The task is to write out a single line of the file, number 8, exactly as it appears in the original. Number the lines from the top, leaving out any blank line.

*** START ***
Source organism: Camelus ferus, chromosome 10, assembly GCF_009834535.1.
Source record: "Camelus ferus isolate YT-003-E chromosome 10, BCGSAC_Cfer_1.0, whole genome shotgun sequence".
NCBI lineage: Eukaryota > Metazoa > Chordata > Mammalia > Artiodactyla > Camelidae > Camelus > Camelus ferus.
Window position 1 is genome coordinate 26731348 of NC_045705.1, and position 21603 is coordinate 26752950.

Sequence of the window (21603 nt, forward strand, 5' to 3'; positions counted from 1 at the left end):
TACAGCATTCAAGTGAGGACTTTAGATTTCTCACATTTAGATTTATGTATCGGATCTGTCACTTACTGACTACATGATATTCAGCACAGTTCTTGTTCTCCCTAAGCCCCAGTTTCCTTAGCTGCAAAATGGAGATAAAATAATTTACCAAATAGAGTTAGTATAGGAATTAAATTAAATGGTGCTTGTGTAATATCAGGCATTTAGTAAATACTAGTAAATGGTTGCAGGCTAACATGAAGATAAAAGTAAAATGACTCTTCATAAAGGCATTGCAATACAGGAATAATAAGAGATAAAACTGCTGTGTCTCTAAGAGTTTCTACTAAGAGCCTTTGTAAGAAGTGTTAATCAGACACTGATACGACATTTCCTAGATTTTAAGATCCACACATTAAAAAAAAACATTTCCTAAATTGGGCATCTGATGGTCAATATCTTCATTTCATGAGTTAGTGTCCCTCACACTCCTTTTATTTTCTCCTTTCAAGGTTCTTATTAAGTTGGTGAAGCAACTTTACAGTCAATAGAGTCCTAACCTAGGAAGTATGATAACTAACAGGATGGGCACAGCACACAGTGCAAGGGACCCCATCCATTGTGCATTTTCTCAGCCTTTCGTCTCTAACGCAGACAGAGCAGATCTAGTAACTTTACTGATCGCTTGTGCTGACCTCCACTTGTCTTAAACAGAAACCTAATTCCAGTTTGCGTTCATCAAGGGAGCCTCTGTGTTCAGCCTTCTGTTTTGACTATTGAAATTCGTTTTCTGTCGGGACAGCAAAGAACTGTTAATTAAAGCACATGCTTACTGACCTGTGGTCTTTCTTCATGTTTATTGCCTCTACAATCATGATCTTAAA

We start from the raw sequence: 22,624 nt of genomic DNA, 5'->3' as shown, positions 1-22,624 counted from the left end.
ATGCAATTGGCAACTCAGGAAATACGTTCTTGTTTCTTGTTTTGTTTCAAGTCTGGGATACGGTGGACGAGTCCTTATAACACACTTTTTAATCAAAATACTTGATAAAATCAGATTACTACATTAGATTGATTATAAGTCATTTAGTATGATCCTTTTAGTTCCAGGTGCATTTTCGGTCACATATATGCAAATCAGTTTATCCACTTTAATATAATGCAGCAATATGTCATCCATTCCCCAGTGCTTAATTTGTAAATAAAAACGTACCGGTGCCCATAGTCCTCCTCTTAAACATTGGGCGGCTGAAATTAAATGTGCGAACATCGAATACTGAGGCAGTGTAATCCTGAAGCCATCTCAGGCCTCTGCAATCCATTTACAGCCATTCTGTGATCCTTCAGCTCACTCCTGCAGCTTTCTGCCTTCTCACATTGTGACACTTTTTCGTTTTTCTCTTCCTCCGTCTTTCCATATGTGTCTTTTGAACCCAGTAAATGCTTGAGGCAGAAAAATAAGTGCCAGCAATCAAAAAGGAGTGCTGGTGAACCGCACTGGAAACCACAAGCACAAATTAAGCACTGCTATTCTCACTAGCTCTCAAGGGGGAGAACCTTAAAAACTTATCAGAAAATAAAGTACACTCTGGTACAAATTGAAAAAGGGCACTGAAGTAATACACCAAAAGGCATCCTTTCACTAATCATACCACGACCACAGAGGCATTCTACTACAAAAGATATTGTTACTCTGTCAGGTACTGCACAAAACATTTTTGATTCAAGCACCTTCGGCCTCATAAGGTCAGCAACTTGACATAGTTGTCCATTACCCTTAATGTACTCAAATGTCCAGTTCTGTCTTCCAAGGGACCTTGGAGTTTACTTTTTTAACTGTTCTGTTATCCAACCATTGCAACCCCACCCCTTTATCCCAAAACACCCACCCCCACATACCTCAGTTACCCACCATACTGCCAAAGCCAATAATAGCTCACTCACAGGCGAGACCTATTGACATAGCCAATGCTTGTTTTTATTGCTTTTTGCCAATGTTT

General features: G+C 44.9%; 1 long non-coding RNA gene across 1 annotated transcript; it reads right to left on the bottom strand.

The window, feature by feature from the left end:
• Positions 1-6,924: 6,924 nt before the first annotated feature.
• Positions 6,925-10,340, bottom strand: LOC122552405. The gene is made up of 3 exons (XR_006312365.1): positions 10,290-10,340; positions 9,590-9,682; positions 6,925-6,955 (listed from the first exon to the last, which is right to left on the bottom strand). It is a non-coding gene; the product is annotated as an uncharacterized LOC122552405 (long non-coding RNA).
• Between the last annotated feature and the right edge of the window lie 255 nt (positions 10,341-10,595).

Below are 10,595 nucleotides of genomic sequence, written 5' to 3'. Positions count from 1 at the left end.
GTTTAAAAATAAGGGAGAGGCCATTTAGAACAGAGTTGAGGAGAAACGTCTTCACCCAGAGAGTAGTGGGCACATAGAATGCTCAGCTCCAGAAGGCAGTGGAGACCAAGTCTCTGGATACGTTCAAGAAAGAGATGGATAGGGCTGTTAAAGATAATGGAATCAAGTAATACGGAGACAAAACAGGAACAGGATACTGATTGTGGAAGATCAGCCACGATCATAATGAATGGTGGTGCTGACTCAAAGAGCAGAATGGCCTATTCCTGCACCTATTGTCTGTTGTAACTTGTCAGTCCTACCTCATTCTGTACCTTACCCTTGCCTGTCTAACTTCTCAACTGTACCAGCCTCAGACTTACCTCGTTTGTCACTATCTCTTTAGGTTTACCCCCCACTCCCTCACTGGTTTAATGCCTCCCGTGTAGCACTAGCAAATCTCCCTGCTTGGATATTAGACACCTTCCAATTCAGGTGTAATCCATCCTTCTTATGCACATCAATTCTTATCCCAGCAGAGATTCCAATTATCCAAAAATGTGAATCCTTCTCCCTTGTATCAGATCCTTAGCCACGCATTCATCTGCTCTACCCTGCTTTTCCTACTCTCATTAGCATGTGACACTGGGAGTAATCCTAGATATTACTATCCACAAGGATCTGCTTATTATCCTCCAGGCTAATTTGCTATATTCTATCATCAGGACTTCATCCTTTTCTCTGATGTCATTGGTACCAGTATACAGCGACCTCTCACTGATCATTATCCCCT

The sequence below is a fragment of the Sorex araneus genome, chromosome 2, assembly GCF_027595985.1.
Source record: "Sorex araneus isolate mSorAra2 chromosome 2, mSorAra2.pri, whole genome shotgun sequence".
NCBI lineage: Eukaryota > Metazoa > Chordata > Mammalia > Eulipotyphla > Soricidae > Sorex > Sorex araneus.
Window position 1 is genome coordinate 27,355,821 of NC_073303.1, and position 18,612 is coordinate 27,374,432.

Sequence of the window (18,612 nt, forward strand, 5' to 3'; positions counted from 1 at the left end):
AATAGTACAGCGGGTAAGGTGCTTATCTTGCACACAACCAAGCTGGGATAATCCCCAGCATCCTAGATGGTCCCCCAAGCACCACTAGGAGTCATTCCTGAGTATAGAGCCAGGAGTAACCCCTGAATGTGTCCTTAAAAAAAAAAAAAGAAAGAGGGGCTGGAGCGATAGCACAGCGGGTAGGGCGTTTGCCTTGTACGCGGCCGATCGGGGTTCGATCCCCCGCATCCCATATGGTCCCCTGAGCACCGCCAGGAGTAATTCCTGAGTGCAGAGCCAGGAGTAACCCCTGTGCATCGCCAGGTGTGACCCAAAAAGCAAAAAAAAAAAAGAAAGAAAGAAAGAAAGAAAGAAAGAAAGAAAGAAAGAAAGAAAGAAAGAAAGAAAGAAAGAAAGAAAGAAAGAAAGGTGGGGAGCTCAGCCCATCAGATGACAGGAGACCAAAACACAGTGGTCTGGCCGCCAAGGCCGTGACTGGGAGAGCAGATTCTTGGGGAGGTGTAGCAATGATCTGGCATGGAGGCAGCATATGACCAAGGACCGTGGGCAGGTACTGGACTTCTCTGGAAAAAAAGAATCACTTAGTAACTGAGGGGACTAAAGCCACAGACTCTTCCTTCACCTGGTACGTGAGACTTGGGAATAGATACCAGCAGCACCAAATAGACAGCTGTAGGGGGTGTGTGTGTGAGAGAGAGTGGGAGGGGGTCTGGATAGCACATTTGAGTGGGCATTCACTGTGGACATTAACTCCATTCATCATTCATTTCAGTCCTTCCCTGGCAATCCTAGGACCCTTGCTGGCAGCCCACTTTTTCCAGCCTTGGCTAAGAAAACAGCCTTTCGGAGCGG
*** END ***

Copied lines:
ATGCAATTGGCAACTCAGGAAATACGTTCTTGTTTCTTGTTTTGTTTCAAGTCTGGGATACGGTGGACGAGTCCTTATAACACACTTTTTAATCAAAATACTTGATAAAATCAGATTACTACATTAGATTGATTATAAGTCATTTAGTATGATCCTTTTAGTTCCAGGTGCATTTTCGGTCACATATATGCAAATCAGTTTATCCACTTTAATATAATGCAGCAATATGTCATCCATTCCCCAGTGCTTAATTTGTAAATAAAAACGTACCGGTGCCCATAGTCCTCCTCTTAAACATTGGGCGGCTGAAATTAAATGTGCGAACATCGAATACTGAGGCAGTGTAATCCTGAAGCCATCTCAGGCCTCTGCAATCCATTTACAGCCATTCTGTGATCCTTCAGCTCACTCCTGCAGCTTTCTGCCTTCTCACATTGTGACACTTTTTCGTTTTTCTCTTCCTCCGTCTTTCCATATGTGTCTTTTGAACCCAGTAAATGCTTGAGGCAGAAAAATAAGTGCCAGCAATCAAAAAGGAGTGCTGGTGAACCGCACTGGAAACCACAAGCACAAATTAAGCACTGCTATTCTCACTAGCTCTCAAGGGGGAGAACCTTAAAAACTTATCAGAAAATAAAGTACACTCTGGTACAAATTGAAAAAGGGCACTGAAGTAATACACCAAAAGGCATCCTTTCACTAATCATACCACGACCACAGAGGCATTCTACTACAAAAGATATTGTTACTCTGTCAGGTACTGCACAAAACATTTTTGATTCAAGCACCTTCGGCCTCATAAGGTCAGCAACTTGACATAGTTGTCCATTACCCTTAATGTACTCAAATGTCCAGTTCTGTCTTCCAAGGGACCTTGGAGTTTACTTTTTTAACTGTTCTGTTATCCAACCATTGCAACCCCACCCCTTTATCCCAAAACACCCACCCCCACATACCTCAGTTACCCACCATACTGCCAAAGCCAATAATAGCTCACTCACAGGCGAGACCTATTGACATAGCCAATGCTTGTTTTTATTGCTTTTTGCCAATGTTT